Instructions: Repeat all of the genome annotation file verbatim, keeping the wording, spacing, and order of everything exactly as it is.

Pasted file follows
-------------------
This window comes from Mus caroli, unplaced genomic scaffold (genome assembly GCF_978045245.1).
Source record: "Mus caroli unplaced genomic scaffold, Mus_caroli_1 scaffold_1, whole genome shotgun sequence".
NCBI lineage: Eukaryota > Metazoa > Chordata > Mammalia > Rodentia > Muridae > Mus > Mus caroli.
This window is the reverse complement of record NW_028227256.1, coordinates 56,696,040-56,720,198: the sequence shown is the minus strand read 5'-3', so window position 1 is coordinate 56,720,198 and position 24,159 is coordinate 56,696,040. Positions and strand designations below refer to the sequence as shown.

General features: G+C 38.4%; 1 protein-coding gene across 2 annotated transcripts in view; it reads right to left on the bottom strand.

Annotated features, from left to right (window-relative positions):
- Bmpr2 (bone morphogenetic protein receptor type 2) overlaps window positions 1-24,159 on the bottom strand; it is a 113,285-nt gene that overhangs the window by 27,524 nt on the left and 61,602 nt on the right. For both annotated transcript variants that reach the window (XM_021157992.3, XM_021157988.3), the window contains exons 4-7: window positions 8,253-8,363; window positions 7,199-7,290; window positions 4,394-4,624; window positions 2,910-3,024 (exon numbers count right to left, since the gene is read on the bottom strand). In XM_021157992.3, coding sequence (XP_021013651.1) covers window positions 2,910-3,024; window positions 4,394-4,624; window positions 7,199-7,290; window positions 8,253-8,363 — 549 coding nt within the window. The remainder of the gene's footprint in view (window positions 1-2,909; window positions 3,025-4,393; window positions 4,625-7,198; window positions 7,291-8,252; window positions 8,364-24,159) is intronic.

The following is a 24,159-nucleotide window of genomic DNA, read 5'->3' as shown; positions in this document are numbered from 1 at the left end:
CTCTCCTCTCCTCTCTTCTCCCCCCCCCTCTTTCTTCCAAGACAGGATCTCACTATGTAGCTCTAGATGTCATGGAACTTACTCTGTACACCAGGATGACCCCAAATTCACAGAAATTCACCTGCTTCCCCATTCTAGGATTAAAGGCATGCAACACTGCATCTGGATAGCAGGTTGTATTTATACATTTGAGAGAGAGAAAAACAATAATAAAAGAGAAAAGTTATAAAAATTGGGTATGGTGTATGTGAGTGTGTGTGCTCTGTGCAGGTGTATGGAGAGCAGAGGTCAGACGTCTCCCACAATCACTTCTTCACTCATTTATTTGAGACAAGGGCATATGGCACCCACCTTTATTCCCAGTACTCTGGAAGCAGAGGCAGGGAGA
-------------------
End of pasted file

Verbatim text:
This window comes from Mus caroli, unplaced genomic scaffold (genome assembly GCF_978045245.1).
Source record: "Mus caroli unplaced genomic scaffold, Mus_caroli_1 scaffold_1, whole genome shotgun sequence".
NCBI lineage: Eukaryota > Metazoa > Chordata > Mammalia > Rodentia > Muridae > Mus > Mus caroli.
This window is the reverse complement of record NW_028227256.1, coordinates 56,696,040-56,720,198: the sequence shown is the minus strand read 5'-3', so window position 1 is coordinate 56,720,198 and position 24,159 is coordinate 56,696,040. Positions and strand designations below refer to the sequence as shown.

General features: G+C 38.4%; 1 protein-coding gene across 2 annotated transcripts in view; it reads right to left on the bottom strand.

Annotated features, from left to right (window-relative positions):
- Bmpr2 (bone morphogenetic protein receptor type 2) overlaps window positions 1-24,159 on the bottom strand; it is a 113,285-nt gene that overhangs the window by 27,524 nt on the left and 61,602 nt on the right. For both annotated transcript variants that reach the window (XM_021157992.3, XM_021157988.3), the window contains exons 4-7: window positions 8,253-8,363; window positions 7,199-7,290; window positions 4,394-4,624; window positions 2,910-3,024 (exon numbers count right to left, since the gene is read on the bottom strand). In XM_021157992.3, coding sequence (XP_021013651.1) covers window positions 2,910-3,024; window positions 4,394-4,624; window positions 7,199-7,290; window positions 8,253-8,363 — 549 coding nt within the window. The remainder of the gene's footprint in view (window positions 1-2,909; window positions 3,025-4,393; window positions 4,625-7,198; window positions 7,291-8,252; window positions 8,364-24,159) is intronic.

The following is a 24,159-nucleotide window of genomic DNA, read 5'->3' as shown; positions in this document are numbered from 1 at the left end:
CTCTCCTCTCCTCTCTTCTCCCCCCCCCTCTTTCTTCCAAGACAGGATCTCACTATGTAGCTCTAGATGTCATGGAACTTACTCTGTACACCAGGATGACCCCAAATTCACAGAAATTCACCTGCTTCCCCATTCTAGGATTAAAGGCATGCAACACTGCATCTGGATAGCAGGTTGTATTTATACATTTGAGAGAGAGAAAAACAATAATAAAAGAGAAAAGTTATAAAAATTGGGTATGGTGTATGTGAGTGTGTGTGCTCTGTGCAGGTGTATGGAGAGCAGAGGTCAGACGTCTCCCACAATCACTTCTTCACTCATTTATTTGAGACAAGGGCATATGGCACCCACCTTTATTCCCAGTACTCTGGAAGCAGAGGCAGGGAGA